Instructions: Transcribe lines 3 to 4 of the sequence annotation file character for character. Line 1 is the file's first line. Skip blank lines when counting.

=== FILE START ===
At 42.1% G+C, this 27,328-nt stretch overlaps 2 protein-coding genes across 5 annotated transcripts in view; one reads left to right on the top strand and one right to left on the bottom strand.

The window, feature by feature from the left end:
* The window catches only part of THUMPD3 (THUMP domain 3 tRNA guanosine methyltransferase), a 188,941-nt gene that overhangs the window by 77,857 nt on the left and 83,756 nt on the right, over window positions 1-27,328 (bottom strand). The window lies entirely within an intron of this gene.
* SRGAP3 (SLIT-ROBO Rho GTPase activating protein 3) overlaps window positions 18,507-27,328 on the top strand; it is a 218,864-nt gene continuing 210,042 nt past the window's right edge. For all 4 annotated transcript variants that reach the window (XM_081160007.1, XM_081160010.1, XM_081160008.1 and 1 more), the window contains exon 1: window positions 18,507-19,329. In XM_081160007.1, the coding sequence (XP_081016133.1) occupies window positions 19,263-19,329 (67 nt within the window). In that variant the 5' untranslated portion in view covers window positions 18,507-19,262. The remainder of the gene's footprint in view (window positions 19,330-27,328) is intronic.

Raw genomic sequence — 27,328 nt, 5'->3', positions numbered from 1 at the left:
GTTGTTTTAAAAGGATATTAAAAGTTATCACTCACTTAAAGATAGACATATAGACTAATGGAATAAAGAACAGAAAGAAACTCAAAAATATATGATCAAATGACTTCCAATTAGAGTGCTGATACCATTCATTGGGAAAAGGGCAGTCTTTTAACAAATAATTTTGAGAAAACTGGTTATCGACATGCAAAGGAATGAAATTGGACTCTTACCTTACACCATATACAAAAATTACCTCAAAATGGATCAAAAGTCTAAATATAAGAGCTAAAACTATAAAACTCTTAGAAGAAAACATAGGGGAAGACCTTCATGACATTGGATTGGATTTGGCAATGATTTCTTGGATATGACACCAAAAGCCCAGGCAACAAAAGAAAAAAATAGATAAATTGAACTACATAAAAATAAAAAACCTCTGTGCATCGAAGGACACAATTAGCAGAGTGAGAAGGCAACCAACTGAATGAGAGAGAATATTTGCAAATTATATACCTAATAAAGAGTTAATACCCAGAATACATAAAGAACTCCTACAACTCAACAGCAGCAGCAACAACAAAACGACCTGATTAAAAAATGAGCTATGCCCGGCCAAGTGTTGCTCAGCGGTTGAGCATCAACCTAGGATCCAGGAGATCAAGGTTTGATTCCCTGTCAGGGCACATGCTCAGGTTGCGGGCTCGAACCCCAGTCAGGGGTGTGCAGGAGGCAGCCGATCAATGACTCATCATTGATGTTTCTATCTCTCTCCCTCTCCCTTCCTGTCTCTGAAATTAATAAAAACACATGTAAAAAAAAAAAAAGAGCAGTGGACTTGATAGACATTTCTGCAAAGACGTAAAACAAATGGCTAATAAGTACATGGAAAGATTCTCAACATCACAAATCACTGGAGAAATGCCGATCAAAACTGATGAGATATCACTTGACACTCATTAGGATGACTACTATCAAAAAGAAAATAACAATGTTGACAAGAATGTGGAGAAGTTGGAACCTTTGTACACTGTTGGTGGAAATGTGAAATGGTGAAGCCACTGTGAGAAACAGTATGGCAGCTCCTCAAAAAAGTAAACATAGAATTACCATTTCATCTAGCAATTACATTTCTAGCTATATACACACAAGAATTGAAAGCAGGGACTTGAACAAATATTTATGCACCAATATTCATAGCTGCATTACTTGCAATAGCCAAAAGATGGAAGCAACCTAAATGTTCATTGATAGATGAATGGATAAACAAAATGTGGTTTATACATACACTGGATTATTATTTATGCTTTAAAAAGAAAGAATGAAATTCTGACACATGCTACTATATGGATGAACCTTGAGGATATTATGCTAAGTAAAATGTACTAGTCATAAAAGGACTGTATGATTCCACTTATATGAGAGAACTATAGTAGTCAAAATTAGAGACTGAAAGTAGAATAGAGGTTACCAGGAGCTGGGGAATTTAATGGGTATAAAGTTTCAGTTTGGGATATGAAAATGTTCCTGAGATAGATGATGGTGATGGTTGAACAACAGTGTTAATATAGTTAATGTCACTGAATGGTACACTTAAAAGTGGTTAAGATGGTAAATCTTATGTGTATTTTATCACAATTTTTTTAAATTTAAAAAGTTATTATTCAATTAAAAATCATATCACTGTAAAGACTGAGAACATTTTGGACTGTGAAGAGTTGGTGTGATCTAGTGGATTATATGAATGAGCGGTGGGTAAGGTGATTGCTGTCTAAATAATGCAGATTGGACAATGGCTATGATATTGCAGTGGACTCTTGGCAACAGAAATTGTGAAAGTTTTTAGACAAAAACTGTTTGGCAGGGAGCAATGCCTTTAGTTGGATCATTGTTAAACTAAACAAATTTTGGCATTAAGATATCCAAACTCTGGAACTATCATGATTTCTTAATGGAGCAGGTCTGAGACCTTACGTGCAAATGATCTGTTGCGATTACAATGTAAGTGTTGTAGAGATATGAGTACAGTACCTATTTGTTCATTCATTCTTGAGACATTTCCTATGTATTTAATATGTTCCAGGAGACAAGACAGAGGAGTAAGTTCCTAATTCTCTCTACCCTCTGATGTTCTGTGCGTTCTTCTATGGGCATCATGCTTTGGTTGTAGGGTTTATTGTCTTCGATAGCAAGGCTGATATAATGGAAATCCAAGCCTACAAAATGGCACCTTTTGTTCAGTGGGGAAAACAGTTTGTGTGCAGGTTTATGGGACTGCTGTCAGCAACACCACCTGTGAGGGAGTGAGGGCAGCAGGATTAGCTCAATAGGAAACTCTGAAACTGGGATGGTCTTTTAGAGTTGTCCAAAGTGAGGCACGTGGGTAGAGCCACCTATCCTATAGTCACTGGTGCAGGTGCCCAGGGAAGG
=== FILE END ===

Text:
* The window catches only part of THUMPD3 (THUMP domain 3 tRNA guanosine methyltransferase), a 188,941-nt gene that overhangs the window by 77,857 nt on the left and 83,756 nt on the right, over window positions 1-27,328 (bottom strand). The window lies entirely within an intron of this gene.
* SRGAP3 (SLIT-ROBO Rho GTPase activating protein 3) overlaps window positions 18,507-27,328 on the top strand; it is a 218,864-nt gene continuing 210,042 nt past the window's right edge. For all 4 annotated transcript variants that reach the window (XM_081160007.1, XM_081160010.1, XM_081160008.1 and 1 more), the window contains exon 1: window positions 18,507-19,329. In XM_081160007.1, the coding sequence (XP_081016133.1) occupies window positions 19,263-19,329 (67 nt within the window). In that variant the 5' untranslated portion in view covers window positions 18,507-19,262. The remainder of the gene's footprint in view (window positions 19,330-27,328) is intronic.